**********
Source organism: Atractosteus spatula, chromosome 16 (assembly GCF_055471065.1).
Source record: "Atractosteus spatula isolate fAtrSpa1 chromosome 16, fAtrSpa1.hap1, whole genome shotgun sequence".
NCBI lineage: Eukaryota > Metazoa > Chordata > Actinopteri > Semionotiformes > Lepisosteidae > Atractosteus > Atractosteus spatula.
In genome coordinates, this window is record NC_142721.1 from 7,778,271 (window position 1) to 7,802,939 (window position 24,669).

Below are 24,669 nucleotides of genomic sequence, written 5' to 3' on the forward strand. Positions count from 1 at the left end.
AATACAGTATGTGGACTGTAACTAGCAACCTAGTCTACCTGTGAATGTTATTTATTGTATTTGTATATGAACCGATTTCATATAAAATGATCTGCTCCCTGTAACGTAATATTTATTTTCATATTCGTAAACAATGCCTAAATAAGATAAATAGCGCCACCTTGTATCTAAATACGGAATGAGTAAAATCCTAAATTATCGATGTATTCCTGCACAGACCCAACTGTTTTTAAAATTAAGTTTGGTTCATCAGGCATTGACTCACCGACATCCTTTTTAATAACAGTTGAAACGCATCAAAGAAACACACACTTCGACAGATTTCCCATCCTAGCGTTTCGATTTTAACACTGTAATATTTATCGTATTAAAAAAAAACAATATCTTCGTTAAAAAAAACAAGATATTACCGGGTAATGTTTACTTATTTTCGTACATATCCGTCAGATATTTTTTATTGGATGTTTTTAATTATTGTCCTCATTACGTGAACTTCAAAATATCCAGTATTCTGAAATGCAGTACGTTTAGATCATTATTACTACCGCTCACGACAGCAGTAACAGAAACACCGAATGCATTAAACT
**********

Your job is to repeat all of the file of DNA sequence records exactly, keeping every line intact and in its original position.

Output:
Source organism: Atractosteus spatula, chromosome 16 (assembly GCF_055471065.1).
Source record: "Atractosteus spatula isolate fAtrSpa1 chromosome 16, fAtrSpa1.hap1, whole genome shotgun sequence".
NCBI lineage: Eukaryota > Metazoa > Chordata > Actinopteri > Semionotiformes > Lepisosteidae > Atractosteus > Atractosteus spatula.
In genome coordinates, this window is record NC_142721.1 from 7,778,271 (window position 1) to 7,802,939 (window position 24,669).

Below are 24,669 nucleotides of genomic sequence, written 5' to 3' on the forward strand. Positions count from 1 at the left end.
AATACAGTATGTGGACTGTAACTAGCAACCTAGTCTACCTGTGAATGTTATTTATTGTATTTGTATATGAACCGATTTCATATAAAATGATCTGCTCCCTGTAACGTAATATTTATTTTCATATTCGTAAACAATGCCTAAATAAGATAAATAGCGCCACCTTGTATCTAAATACGGAATGAGTAAAATCCTAAATTATCGATGTATTCCTGCACAGACCCAACTGTTTTTAAAATTAAGTTTGGTTCATCAGGCATTGACTCACCGACATCCTTTTTAATAACAGTTGAAACGCATCAAAGAAACACACACTTCGACAGATTTCCCATCCTAGCGTTTCGATTTTAACACTGTAATATTTATCGTATTAAAAAAAAACAATATCTTCGTTAAAAAAAACAAGATATTACCGGGTAATGTTTACTTATTTTCGTACATATCCGTCAGATATTTTTTATTGGATGTTTTTAATTATTGTCCTCATTACGTGAACTTCAAAATATCCAGTATTCTGAAATGCAGTACGTTTAGATCATTATTACTACCGCTCACGACAGCAGTAACAGAAACACCGAATGCATTAAACT